It's up to you how much you want to save and move but everything possible that I could re-use, even scrap lumber in boxes or bundles was saved and moved to the new basement.  Two sections of the old layout benchwork have already found a spot to drop-in to the new layout track plan - two 2x8' sections - track plan area outlined in red below:

The basement for future layout is only framed in at present and electrical outlets going in now, mostly done; drywall.

It all depends on what you can creatively save for re-use - it is money saved and possibly time saved on getting a future layout underway.

Here is much of the layout components moved and waiting for re-use:

 

Rio Grande.  The Action Road

Silly Aspie's, I have NT syndrome

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Posted by Attuvian on Sunday, September 30, 2018 10:47 AM

gary233

Turnouts are soldere on at least one end in most cases. They are nailed not caused. 


 
Gary,
 
Here's a tip on unsoldering stuff during a teardown process: it gets nasty (and destructive) in a hurry if you de-solder a connection while the track, turnout or gizmo you're trying to save is in place.  This is especially true where rail joints have been soldered.  Whether rail joints or electrical leads, I always opt first to isolate that which I want to save by making a cut a short length beyond the connection.  That will leave a short excess of material that is much easier to deal with.  Do this before removing the screws, nails, or caulk that is attaching your item to the roadbed or benchwork.
 
Once the turnout or other item has been physically removed from its location, it's very easy to remove those excess stubs of rail or wire without having to overheat the goodies.  Often the excess will drop right off, can be picked off easily, or can be ejected from the soldered connection by simply shaking or abruptly tapping the item (or the hand holding it) against your work surface.  If the latter, just be prepared for a little splatter.  Or you can use a solder sucker or the fine, braided wire that's sold for solder removal.  Final cleanup or dressing of the old connection site is a snap - if necessary at all.
 
The only major considerations in employing this process are proper eyewear, the nature of your work area, and the relative delicacy of what you're saving for use on your rebuild.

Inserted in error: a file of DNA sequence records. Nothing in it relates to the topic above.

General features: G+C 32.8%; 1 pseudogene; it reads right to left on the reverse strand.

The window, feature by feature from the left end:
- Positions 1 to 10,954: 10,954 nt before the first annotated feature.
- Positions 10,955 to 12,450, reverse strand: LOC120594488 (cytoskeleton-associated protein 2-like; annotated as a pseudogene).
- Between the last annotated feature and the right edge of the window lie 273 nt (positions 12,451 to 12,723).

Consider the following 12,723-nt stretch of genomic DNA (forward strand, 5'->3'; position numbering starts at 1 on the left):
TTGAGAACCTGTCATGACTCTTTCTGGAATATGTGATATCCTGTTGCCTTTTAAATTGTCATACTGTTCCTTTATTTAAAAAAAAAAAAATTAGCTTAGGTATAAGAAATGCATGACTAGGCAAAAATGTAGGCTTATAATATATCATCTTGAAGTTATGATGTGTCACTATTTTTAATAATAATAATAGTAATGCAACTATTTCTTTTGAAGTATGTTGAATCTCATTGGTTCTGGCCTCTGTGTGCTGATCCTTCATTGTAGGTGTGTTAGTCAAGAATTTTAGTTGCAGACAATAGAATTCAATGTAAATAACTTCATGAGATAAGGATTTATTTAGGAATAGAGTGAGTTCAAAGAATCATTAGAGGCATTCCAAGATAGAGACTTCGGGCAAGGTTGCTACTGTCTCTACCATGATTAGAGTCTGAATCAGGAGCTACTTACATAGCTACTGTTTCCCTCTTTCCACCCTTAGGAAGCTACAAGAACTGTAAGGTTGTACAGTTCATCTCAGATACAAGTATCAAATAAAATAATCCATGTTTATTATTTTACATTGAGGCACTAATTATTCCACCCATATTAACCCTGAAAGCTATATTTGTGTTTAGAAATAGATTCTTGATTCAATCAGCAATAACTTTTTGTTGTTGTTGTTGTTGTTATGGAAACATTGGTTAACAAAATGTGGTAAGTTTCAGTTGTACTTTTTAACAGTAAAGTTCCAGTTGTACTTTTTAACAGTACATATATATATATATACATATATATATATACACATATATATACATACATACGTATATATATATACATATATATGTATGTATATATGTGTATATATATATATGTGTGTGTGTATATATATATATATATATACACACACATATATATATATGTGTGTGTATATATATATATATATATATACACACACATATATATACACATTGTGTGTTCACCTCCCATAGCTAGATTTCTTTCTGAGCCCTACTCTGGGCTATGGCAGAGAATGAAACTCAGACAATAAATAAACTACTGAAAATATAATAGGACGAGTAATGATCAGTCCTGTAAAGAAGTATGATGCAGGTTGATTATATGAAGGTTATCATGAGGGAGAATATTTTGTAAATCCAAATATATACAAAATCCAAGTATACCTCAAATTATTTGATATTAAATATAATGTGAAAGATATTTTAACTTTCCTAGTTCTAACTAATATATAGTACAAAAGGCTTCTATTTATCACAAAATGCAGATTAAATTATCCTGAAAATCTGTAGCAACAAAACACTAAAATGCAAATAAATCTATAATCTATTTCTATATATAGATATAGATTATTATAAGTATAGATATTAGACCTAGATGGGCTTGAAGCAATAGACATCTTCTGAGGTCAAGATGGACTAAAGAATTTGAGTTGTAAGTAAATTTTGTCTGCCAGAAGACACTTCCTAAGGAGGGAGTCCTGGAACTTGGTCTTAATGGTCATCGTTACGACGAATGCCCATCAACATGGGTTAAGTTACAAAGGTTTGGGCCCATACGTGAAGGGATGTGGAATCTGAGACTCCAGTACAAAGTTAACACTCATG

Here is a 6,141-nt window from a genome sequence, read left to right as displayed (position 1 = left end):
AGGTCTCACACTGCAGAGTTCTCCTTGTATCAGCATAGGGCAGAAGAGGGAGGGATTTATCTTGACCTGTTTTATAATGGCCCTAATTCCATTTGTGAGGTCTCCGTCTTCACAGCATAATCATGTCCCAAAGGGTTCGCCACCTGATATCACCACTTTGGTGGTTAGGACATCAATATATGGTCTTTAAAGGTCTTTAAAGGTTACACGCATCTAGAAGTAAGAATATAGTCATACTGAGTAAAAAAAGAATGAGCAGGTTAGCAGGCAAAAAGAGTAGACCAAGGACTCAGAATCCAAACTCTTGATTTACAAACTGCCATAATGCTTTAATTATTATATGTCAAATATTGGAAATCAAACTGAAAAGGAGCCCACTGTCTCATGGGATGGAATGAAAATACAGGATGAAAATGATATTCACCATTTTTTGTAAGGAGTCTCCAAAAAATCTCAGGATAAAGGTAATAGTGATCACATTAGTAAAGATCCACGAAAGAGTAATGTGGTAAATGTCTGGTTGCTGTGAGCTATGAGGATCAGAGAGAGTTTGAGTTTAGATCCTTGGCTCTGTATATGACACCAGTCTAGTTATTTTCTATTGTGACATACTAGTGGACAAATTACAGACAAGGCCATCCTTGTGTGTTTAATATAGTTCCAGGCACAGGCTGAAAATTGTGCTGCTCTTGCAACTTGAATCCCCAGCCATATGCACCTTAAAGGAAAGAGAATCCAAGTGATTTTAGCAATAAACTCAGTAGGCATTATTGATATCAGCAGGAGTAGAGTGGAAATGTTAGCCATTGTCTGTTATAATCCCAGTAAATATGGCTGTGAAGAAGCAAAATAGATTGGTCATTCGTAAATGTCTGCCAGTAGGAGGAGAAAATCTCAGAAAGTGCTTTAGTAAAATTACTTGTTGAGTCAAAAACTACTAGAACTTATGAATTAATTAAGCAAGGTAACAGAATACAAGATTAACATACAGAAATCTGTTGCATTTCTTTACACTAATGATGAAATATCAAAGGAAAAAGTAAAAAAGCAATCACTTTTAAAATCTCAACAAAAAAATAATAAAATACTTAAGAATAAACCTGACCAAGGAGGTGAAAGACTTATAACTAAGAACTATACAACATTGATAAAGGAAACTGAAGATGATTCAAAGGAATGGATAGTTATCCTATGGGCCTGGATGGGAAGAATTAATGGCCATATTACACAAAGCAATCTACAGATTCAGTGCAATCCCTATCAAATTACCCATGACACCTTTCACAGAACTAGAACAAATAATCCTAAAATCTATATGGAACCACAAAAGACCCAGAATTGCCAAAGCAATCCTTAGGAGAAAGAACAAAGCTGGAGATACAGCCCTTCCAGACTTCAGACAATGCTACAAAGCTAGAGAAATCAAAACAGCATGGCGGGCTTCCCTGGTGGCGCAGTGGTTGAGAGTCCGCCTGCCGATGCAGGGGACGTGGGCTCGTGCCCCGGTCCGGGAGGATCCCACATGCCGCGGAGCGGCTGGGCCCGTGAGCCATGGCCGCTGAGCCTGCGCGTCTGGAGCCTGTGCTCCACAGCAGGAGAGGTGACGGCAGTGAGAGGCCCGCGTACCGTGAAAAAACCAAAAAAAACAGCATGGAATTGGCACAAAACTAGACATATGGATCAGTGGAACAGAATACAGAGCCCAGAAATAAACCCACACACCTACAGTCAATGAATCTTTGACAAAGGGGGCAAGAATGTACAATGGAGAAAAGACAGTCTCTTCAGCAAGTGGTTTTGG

John
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Posted by selector on Sunday, September 30, 2018 10:57 AM

I recovered a lot of the flex and all of my turnouts by soaking and then gently using a butcher knife to slice the ties free of the DAP Alex Plus acrylic caulk with silicone.

Then, I purchesed an eight foot length of  4" PVC conduit/drainage pipe and sawed it in half.  I purchased a suitable PVC cap and glued it on one end.  I filled the pipe, standing and supported so that it would fill, with a solution of warm water and TSP.  I let all the items sit for three or four days and then proceeeded to clean them up by pulling the bits of latex caulk off.  It took time, of course, but I harvested most of my flex and all turnouts successfully.  Sure made me proud when I began to insert those things on my most recent build.

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Posted by doctorwayne on Sunday, September 30, 2018 1:18 PM

I'd definitely recommend removing the track and turnouts.  While I've not had to move my layout, I have moved or removed both ballasted track and turnouts, and all were soldered in place.
Using appropriate heat sinks, heat the soldered joints, then use the tip of an old X-Acto #11 blade to slide the rail joiner away from the joint.  Leave the joiners in place, then re-use them when you build the next layout.

A good soaking with "wet" water will loosen ballast if it's been applied using white glue, and once the nails have been removed, a scraper or putty knife will lift the track or turnouts easily.
Selector's method for cleaning the track and turnouts sounds like a good one, but all that should be needed, since no caulk is involved, would be water and some dish detergent.

Depending on how your benchwork was built, it might be worth salvaging, too.  Mine is open grid, using 1"x4" "Select" pine, assembled with screws, and pretty-well everything (scenery, roadbed, and platforms for structures) is on risers which are screwed onto the gridwork - I'd scrap those, but keep the grid sections or dismantle them, and save as lumber, as it's easily re-useable and otherwise expensive to buy.

Wayne

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Posted by BATMAN on Sunday, September 30, 2018 1:45 PM

If the track is soldered just snip either side of the joiner and pull it up. Nothing says you can't reuse flex track that is a cm shorter. It would take me hours to unsolder all my track.

You can soak your track like Crandell suggested, however I am much too impatient to scrub the ballast and goo off so I lay it on the driveway and hold it very gently with my foot and hit it with the pressure washer. One pass each side and it is like new.

The last move I made was 23 years ago and the final bill was determined by the weight of my stuff when the truck went over the scale on the highway. So this time I will be taking all my foam with me as it is expensive up here and leaving the lumber as it is really cheap up here. Unless I am moving a short distance and can get the layout into the new joint. It is not portable, however, I designed it to come apart and be moved in a 5-ton truck.